Are you worried that your snoring is more than an annoying habit your partner complains about when you wake up in the morning? Chronic snoring is more than disruptive to your partner; it could also be a tell-tale sign of sleep apnea.
If you snort, gasp, or even gag while snoring, you might have obstructive sleep apnea (OSA). OSA is the most common type of sleep apnea.
When you sleep, your tongue, mouth, face, and the rest of your body relax. As a result, your tongue can fall toward the back of the roof of your mouth, blocking the airways.
If your airways get blocked, this gets in the way of breathing. It also prevents you from getting adequate oxygen.
People with OSA stop breathing for about 10 to 20 seconds while sleeping. You may stop breathing a hundred times in one single night. Although snoring doesn’t occur in all cases of sleep apnea, and not everyone who snores has sleep apnea, OSA could be a possible cause if you snore.
How can you tell for sure? Keep reading to learn more!
When you sleep, your throat tissues are more prone to relaxing. Because the size of your lungs doesn’t change, you still require the same amount of air, which is forced to squeeze through a narrower space.
As air moves past the relaxed tissues and vibrates, a sound is produced, which is what’s known as snoring. Chronic and loud snoring accompanied by the following symptoms could point to sleep apnea, including:
- Pauses where you stop breathing
- Uncharacteristic irritability or moodiness
- Waking up with a sore throat or dry mouth
- Daytime fatigue
- Drowsing off at unusual times, such as while watching TV, reading, or even driving
- Poor concentration
- Constantly waking up with a headache
- Decreased productivity
- Always taking naps during the daytime
- Abruptly waking up at night choking or gasping for no apparent reason
You typically begin snoring heavily right after falling asleep if you have sleep apnea. The snoring usually becomes very loud but is interrupted for a while when you stop breathing.
When you stop breathing, a loud gasp or snort follows this as you try to breathe. The pattern recurs throughout the night as you try to sleep.
Snoring worsens when you sleep on your back. Falling asleep on your back causes the lower jaw to slip back, pushing the tongue in front of the breathing passage or airway.
Typically, the person next to you in bed is the one disturbed the most by your snoring. Many people who snore don’t even realize they snore until their partner brings it up. Since your partner is often the first to hear your loud snoring, snorting, and gasping, be sure to ask them, as you’ll probably have no memory of it.
Although it may seem like you’re sleeping peacefully, it’s likely the opposite if you’re snoring. The disruption of airflow due to OSA can be dangerous due to decreased airflow into your lungs, which lowers blood-oxygen levels.
A good night’s sleep enables your body to recharge and stay healthy. Without enough sleep, as is the case with OSA, your health and overall well-being are at risk. Sleep apnea can make you more prone to:
- Jaw pain
- Work-related accidents
- Diabetes, obesity, damage to the pancreas, high blood pressure, and liver problems
- Irregular heartbeat, heart failure, heart attack, and stroke
The factors below increase your chances of having sleep apnea:
- Being male
- Having large adenoids, tonsils, or a large tongue
- Being over the age of 40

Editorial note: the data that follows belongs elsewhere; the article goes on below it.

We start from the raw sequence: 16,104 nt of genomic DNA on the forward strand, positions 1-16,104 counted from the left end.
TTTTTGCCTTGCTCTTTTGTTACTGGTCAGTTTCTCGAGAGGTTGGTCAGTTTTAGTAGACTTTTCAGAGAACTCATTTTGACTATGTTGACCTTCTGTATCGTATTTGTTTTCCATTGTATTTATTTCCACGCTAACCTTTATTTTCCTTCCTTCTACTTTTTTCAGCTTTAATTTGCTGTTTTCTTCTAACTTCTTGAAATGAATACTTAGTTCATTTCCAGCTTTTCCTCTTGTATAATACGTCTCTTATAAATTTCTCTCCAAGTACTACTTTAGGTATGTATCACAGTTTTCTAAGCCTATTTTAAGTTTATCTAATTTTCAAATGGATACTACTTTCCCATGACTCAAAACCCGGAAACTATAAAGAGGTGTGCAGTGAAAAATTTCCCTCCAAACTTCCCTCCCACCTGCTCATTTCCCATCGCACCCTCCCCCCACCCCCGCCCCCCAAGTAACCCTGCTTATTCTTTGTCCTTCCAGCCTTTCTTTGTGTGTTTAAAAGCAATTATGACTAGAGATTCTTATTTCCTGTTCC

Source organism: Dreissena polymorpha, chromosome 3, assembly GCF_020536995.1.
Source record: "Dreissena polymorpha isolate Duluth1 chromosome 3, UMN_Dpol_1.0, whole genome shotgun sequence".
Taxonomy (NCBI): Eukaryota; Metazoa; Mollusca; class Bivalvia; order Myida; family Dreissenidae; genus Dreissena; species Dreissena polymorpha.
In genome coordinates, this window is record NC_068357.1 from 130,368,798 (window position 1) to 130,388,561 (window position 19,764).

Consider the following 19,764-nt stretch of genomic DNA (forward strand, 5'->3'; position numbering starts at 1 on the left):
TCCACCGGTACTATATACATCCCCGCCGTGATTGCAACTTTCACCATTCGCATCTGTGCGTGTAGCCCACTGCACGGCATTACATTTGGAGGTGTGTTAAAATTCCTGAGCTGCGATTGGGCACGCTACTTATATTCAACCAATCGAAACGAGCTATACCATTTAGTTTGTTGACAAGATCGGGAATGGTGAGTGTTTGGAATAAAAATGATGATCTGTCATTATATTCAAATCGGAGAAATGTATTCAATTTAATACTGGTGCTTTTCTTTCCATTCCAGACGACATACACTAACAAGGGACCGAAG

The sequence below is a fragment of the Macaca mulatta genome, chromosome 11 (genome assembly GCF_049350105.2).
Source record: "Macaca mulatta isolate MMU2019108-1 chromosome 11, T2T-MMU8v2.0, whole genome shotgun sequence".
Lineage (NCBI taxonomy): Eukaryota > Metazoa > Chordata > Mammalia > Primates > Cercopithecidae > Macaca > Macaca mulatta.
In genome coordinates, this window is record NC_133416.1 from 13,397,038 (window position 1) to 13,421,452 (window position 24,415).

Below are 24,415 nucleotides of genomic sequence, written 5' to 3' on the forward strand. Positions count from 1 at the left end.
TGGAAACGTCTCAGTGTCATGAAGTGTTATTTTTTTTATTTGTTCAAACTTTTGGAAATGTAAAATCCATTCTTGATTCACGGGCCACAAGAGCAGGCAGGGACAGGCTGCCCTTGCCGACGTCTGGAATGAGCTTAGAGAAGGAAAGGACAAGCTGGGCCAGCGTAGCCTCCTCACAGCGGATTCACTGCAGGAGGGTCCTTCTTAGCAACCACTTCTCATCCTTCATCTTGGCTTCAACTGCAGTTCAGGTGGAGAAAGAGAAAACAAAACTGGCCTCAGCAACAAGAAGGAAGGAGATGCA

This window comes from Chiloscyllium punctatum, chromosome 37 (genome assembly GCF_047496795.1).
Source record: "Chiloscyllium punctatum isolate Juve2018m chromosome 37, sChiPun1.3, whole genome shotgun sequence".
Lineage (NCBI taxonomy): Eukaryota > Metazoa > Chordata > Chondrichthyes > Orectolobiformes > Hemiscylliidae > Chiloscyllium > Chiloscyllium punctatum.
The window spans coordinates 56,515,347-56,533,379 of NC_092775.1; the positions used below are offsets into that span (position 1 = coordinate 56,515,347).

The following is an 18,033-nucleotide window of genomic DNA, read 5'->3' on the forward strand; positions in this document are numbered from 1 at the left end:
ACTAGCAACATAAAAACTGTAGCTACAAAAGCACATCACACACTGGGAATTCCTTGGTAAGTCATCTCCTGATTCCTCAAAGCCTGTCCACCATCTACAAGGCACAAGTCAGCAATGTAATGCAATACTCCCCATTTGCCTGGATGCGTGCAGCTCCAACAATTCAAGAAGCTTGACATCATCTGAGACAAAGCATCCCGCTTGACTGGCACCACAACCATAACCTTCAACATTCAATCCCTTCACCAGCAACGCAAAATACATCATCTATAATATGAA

- If you’re overweight
- A family history of sleep apnea
- Shorter lower jaw
- Having a large neck
- Sinus problems or allergies
Your doctor will conduct a physical exam, carefully looking at your throat, mouth, and neck. You’ll be asked questions about your bedtime routine, daytime sleepiness, sleep quality, and any symptoms you might be experiencing.
If your doctor thinks you have sleep apnea, you may take a sleep study that records the activity of your body during sleep. Once an accurate diagnosis determines you have sleep apnea, they can then create a customized treatment plan. Your treatment plan will detail ways to help you breathe better while sleeping, along with how to get a better night’s sleep.
The main focus of treatment is keeping the obstructed airway open to allow free flow of oxygen, which is a big problem in sleep apnea. Treatment for sleep apnea may involve the following:
You may wear a mouthpiece to temporarily reposition your tongue and jaw so that air flows without obstruction. You can improve sleep apnea symptoms like snoring by moving the tongue and jaw into a new position so that air can flow without any obstacles.
One of the most common forms of treating sleep apnea is with a CPAP (Continuous Positive Airway Pressure) machine. CPAP machines use a mask that’s put over your nose, and in some instances, your mouth to deliver continuous air while you sleep.
Muscle weakness within your upper throat, tongue, and mouth can cause snoring and sleep apnea. Strengthening exercises referred to as myofunctional therapy aid in improving muscle weakness in the airway and, in turn, sleep apnea.
In some cases, you can treat sleep apnea by making lifestyle changes while receiving other treatments. Eating healthy, quitting smoking, and being more active are all ways you can change your life for the better and improve your sleep apnea symptoms as well.
If you suffer from chronic snoring, the sleep specialists at Maryland ENT may recommend Coblation. Coblation is a treatment that shrinks and removes excess tissue from inside the soft tissue using a radiofrequency device. The procedure takes as little as ten minutes to complete, with many patients seeing results in only 1-4 weeks.
If chronic snoring has been keeping you and your partner up at night, Maryland ENT Center can help. Our sleep specialists specialize in treating snoring and sleep apnea.
Do you think you could have sleep apnea? Schedule an appointment at Maryland ENT Center in Baltimore, MD, to learn more!